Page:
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Graded materials for level-relevant learning


#1

Hi @Constance_Fang @Fiona and the ChinesePod team, my question is this:

Hi folks

I’m an early intermediate learner and my biggest problem is trying to find resources outside of ChinesePod to widen my reading, listening and comprehension. Whenever I try to look at websites, watch TV shows and dramas, or listen to radio, I’m only able to pick out one or two words in a sentence which doesn’t give enough context to understand what’s being said.

Any suggestions on where I can find some very easy (slower, more basic vocabulary) resources which might include things such as:

  • Internet sites, blogs etc
  • YouTube channels
  • TV shows
  • Internet radio stations etc

I went to a book store and bought a couple of children’s books but this turned out to be a disaster. Naturally it was all in characters so I spent hours with a dictionary which slowed down the learning, but the sorts of words in the children’s stories included things such as “well” (ie “she sat next to the well”), “thimble”, “sew” etc which are very low usage words.


#2

Sounds like you need to download DuChinese app

It’s free for now and has graded content. I have other things I prefer when reading but this is probably better for what your looking for.


#3

Hi, here is a pretty long list of resources. I’m currently using Lingq to read / listen to content outside of CP. It’s a bit like DuChinese.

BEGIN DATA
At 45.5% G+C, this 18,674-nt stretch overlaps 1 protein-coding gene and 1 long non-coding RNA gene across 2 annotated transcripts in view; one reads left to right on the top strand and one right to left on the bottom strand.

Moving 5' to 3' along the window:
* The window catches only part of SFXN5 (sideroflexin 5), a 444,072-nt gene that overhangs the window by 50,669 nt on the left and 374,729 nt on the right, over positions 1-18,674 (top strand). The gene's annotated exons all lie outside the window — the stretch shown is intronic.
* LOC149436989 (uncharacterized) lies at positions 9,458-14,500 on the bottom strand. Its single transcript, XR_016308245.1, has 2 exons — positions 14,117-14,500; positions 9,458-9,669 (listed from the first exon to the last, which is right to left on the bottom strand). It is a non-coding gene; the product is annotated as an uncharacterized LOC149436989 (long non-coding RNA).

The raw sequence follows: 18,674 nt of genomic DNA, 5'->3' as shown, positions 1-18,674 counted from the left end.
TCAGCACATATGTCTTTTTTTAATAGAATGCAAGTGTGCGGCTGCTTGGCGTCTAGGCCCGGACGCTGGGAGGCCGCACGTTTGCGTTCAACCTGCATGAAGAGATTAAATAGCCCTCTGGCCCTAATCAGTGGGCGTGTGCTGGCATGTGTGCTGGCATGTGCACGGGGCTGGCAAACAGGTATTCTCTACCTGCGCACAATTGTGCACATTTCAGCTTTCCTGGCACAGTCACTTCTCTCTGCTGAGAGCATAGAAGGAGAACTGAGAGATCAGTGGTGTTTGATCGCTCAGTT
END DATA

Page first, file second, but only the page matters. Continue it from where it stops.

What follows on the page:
Also nice and not on the list above:


#4

Xie xie ni! These are great resources. The slow Chinese is pretty fun! And the LingQ list, off the link, is huge! :whale:


#5

Hey JanTea, are you in the 90 day Chinese challenge on LingQ right now?


#6

Just a note: Children books are definitely -not- easier for non-native speakers. They often use a lot of rare vocab. I remember a time when I could read normal adult books like 三体 just fine, but when I tried to read a children’s book with my host family’s son it was a disaster. Every few words was a weird animal name that I didn’t know.


#7

Hi, no, currently don’t do any challenge on LingQ - might check it out though.


#8

I HIGHLY recommend you check out Glossika. I started it when I was around your level, and it skyrocketed my Chinese like nothing else.

If you don’t know characters yet, learn them. Yoyo Chinese has a good beginner’s course. After you know 300+ characters, start buying Chinese Breeze and Mandarin Companion graded readers, both of which are on Amazon.

After that, I recommend listening to a lot of Peppa Pig. It’s a fantastic show for learning the basic vocabulary that every child knows. You can find a translated version of the show on Youtube, and you can find a radio version on 蜻蜓FM, which is a radio app for your phone. They work well together because the radio app show basically retells the same episodes as the real show (so you are already familiar with the plot), but in a different format.

After you’ve listened to a bajillion Peppa Pigs, then you can finally pick up those children’s books again :wink:


#9

Thanks all, love the recommendation of Peppa Pig! Unfortunately when I went searching for it, most of the videos on YouTube are blocked for me (I’m based in Singapore). Any ideas on alternative methods whereby I can access these videos?


#10

I’m not the best person to ask. Perhaps Youku? Alternatively, perhaps there’s a way to unblock YouTube?


#11

Besides reading the lesson notes here on ChinesePod, Skritter was an enormous help for me. I strongly suggest you (actually… everyone!) check out Mandarin Companion books once you can read about 300-400 characters.